Select Committee on Culture, Media and Sport Minutes of Evidence

Annex B



  1.  The existing regulatory framework for the BBC's public service role is quite distinct. It flows from the way in which the BBC is constituted. Within the framework provided by the Charter and the Agreement with the Secretary of State for Culture, Media and Sport the Governors are responsible for ensuring that the BBC meets all its statutory and other obligations. Charter renewal (next due in 2006) offers the opportunity for Parliament to review the working of the BBC. The Agreement between the Secretary of State and the BBC sets out a detailed remit, the closest equivalent to a licence. It does not, however, include detailed content requirements for broadcasting of so many hours of news, drama etc. (The BBC's commercial services which are licensed by the ITC are fully regulated and subject to the same measures as the services provided by other commercial broadcasters.)

  2.  Some elements of the present BBC system are subject to external regulation. This includes some statutory regulation: for example, the BBC is subject to the complaints procedures operated by the Broadcasting Standards Commission. The Secretary of State's power to approve and review the operation of new services and for material changes to existing services, also provides external regulation. The publication of the criteria and direct consultation by the Secretary of State have recently made the approvals process more transparent.

  3.  Other public service broadcasters (providers of Channels 3, 4, and 5) are regulated through conditions imposed in their licences by an independent regulator, currently the Independent Television Commission. Particular conditions are agreed with each licensee upon the award of the relevant licence and licensees are then are then subject to ongoing monitoring and enforcement by the regulator.


  4.  The White Paper describes a new system of regulation which is to be generally deregulatory and, in the interests of fairness, will apply across the board. There will remain some differences in regulation between the BBC and others, reflecting the differences in the way they are established.

  5.  It is an integral part of the new system to extend the involvement of the external regulator in the BBC, while increasing the self-regulation of all other broadcasters. The purposes of the BBC remain different from other broadcasters and so the form and extent of self-regulation will differ, and we will retain the core responsibilities of BBC Governors. These will include upholding and protecting the BBC's political and editorial independence and calling management to account.

  6.  The role of the Governors internally will be unchanged, but the BBC will in addition be subject to new external requirements policed by OFCOM. Broadly speaking the BBC will be subject to the same degree of external standard setting and monitoring as all other public service broadcasters for each of the three tiers regulated by OFCOM. In addition the introduction of self regulatory measures for commercial broadcasters (eg requiring them to review their own performance) will also help create a common framework for all broadcasters. For both the BBC and other broadcasters broadly the same balance of self-regulation and external regulation will be struck. The overall result will be that the BBC will be subject to greater external regulation and its position brought much closer to that of other broadcasters.

  7.  Tier 1 governs those matters that apply to all broadcasters including such matters as guidelines on the portrayal of sex and violence. OFCOM will develop overarching codes tied to the statutory principles, which will bind all broadcasters. These will also apply to the BBC, and the Governors will be responsible for developing more detailed guidelines building on the overarching codes and applying the standards to BBC services. There will be one specific exception for the BBC: regulation of the impartiality requirements will remain exclusively with the Board of Governors, because this is so closely bound up with their overriding role of ensuring the BBC's editorial independence.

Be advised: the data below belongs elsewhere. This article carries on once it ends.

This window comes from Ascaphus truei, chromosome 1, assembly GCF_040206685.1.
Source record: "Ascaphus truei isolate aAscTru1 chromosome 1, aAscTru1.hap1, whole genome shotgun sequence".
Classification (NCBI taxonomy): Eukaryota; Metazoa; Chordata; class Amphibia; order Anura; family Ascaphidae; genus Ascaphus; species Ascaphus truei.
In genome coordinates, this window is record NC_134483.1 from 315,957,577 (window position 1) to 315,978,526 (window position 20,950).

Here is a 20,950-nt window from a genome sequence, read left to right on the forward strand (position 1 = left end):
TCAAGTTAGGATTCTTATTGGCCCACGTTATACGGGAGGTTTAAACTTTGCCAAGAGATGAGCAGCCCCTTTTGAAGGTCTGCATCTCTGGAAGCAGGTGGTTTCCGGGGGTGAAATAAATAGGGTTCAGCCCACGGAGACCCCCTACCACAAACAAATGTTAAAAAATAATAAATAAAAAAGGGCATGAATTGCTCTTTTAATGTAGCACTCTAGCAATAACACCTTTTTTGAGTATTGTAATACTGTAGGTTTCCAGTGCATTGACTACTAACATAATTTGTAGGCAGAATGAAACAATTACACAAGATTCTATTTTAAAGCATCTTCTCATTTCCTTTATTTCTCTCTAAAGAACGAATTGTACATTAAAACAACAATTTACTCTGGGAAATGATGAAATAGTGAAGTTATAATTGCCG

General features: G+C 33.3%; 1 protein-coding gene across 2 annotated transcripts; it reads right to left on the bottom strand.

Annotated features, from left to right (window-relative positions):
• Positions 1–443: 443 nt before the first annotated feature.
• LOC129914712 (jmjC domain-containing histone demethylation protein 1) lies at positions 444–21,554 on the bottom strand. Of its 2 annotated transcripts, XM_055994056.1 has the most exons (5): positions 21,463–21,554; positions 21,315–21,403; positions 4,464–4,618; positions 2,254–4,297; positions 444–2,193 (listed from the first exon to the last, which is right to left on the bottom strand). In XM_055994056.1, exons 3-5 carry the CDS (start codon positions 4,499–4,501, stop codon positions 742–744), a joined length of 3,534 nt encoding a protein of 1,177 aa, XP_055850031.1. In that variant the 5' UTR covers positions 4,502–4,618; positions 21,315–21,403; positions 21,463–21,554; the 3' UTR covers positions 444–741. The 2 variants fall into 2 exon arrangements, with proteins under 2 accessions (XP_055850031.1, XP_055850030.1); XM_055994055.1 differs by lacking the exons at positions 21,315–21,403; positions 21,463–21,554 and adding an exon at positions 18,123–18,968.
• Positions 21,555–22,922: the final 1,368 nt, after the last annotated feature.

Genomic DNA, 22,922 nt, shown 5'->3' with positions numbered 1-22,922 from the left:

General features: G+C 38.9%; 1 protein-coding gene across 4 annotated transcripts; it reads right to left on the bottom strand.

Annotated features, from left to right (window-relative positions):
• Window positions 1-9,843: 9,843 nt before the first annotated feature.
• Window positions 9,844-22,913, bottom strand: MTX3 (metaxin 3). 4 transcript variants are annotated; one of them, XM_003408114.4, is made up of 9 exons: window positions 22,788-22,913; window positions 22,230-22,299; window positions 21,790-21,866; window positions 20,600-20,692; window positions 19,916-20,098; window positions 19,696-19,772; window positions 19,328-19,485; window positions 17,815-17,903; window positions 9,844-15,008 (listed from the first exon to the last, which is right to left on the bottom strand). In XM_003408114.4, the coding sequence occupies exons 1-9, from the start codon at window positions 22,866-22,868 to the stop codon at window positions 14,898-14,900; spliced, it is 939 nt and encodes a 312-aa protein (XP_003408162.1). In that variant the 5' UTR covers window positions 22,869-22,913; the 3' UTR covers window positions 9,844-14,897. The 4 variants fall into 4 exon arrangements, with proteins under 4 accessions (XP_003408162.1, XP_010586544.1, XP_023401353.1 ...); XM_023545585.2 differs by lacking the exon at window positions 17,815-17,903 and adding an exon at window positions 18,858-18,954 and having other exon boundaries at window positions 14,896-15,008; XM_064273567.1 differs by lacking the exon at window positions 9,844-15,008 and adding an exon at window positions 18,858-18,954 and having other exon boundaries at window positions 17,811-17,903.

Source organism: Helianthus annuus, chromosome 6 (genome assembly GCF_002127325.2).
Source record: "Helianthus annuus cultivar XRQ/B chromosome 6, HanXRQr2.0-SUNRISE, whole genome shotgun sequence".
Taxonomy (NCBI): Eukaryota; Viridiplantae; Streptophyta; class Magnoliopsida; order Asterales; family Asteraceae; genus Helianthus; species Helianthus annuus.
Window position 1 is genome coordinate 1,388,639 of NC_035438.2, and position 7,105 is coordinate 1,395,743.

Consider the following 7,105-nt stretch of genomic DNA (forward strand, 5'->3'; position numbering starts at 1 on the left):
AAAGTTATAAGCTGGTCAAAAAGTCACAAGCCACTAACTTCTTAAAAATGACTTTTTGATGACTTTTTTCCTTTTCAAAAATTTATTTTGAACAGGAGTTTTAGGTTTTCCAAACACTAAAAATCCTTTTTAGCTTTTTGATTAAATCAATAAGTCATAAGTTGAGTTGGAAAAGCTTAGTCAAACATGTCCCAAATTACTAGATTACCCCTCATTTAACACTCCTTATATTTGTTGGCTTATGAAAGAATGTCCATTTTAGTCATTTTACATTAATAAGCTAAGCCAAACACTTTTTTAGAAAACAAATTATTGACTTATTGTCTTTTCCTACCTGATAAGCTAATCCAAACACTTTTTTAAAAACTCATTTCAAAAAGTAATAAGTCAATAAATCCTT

8.  Tiers 2 and 3 will apply to public service broadcasters only. Tier 2 provides for consistent regulation by OFCOM of quantifiable elements for which quotas or targets can be set. These will cover the UK quota for independent production, and quotas or targets for regional production and output, original production, and the requirement for news/current affairs to be broadcast in peak time. The same system of quotas will apply to all. The White Paper says specifically that OFCOM will be responsible in future for both agreeing and monitoring the BBC's compliance with the regional production targets, and that there will be a requirement on the BBC for the first time to provide news and current affairs in peak time.

  9.  Tier 3 relates to the qualitative obligations on all public service broadcasters, including the BBC. For this tier greater fairness will be achieved by giving other public service broadcasters a freedom similar to that already enjoyed by the BBC. A system of self-regulation will operate. All the public service broadcasters, including the BBC, will continue to be required to provide a mixed and high quality range of programmes. They will also be required to develop statements of programme policy and self-regulatory mechanisms. The statements will be updated annually.

  10.  Under this system the broadcasters will have an opportunity to demonstrate that their obligations can be better delivered and monitored through self-regulation. The BBC Governors must equally demonstrate that they are regulating the BBC effectively. In the run-up to the Charter Review in 2006, they must show not only that the BBC continues to reach the vast majority of the audience, but that it also fulfils its public service remit.